Created by Juliane Götz and Sebastian Neitsch of Quadrature and currently on view within the Ars Electronica exhibition at the DRIVE Volkswagen Group Forum in Berlin, “Positions of the Unknown” is an installation of 52 custom-made mini machines that, ever so slowly, track unidentified objects (possibly classified satellites) in Earth’s orbit.
At the very beginning of space exploration the infrastructure to monitor the whole sky was not yet developed. So in order to find out whether foreign countries launched objects, the US government started to train citizens to observe and detect possible artificial satellites. Scattered over the allied world, these amateur scientists played a crucial part in keeping track of all men-made technology orbiting earth, until “Operation Moonwatch” was discontinued in 1975. But existing knowledge and passion did not disappear together with the public mandate and the participating civilians found another sphere of interest: discovering and exposing those objects, whose existence is denied by official sources.
Until today a devoted group of amateur astronomers runs an alternative catalogue, containing about 450 datasets missing in the officially published lists. While most of these classified objects are defined and their true nature known, there are currently 52 objects with no specifications at all and only their locations can be calculated. The project locates the current whereabouts of these 52 mysterious objects by simply pointing at them as they revolve around Earth.
Missing the legal proof, those unidentified artefacts remain entities of pure speculation, secret companions of us and our planet. Even so they have been sighted several times and their ubiquitous presence is therefore somehow validated, they linger in a state between existence and non-existence. Quadrature’s 52 small machines constantly follow their paths and serve as silent witnesses of the unknown.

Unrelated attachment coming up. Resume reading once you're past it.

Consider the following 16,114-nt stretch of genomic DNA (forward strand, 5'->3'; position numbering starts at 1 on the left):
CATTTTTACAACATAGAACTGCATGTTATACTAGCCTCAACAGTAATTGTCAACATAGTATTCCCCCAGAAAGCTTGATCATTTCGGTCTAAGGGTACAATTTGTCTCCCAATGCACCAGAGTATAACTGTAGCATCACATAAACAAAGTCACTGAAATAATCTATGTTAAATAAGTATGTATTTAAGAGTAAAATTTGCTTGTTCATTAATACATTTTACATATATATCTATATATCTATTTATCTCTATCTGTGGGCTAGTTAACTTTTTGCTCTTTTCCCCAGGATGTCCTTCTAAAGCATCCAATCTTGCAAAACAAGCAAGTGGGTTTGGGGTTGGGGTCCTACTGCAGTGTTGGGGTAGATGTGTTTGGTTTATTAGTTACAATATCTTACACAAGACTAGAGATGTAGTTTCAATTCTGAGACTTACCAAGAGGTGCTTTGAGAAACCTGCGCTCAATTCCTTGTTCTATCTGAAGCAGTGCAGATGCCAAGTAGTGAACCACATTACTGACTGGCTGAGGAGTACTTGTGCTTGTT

The installation is controlled with vvvv running on a stripped-down mini PC connected to 4 Arduino Nanos (sending absolute angles) via the serial port. Each Arduino controls 13 pointers (or 26 motors) via i2c (sending relative steps) and is equipped with a I2C Motor Shield for chain-linking motor control signals through one cable. The hardest part, CAN is told, was to get the homing routine working with the help of one hall effect sensor and one magnet per axis (one magnet is inside the tip of the pointer and has to precisely find the hall magnet sensor on the bottom of the construction).
Coinciding with Quadrature’s installation at Berlin’s DRIVE (open through October 26th) is the duo’s first Berlin solo show: “Layers of Expansion” at Galerie am Saalbau (open through November 12th) is curated by Cathérine Kuebel and provides a rare overview of Quadrature’s works from the last two years, featuring pieces like Voyager (the 2015 precursor of Positions of the Unknown), Satelliten (2015) and Masses (2016). The show also includes Classified Orbits (2016), an array of two-dimensional orbit representations of the same ‘secret satellites’ the 52 pointers of Positions of the Unknown (2017) locate in real-time.
Positions of the Unknown was realised with the support of Ars Electronica Export and DRIVE. Volkswagen Group Forum, Berlin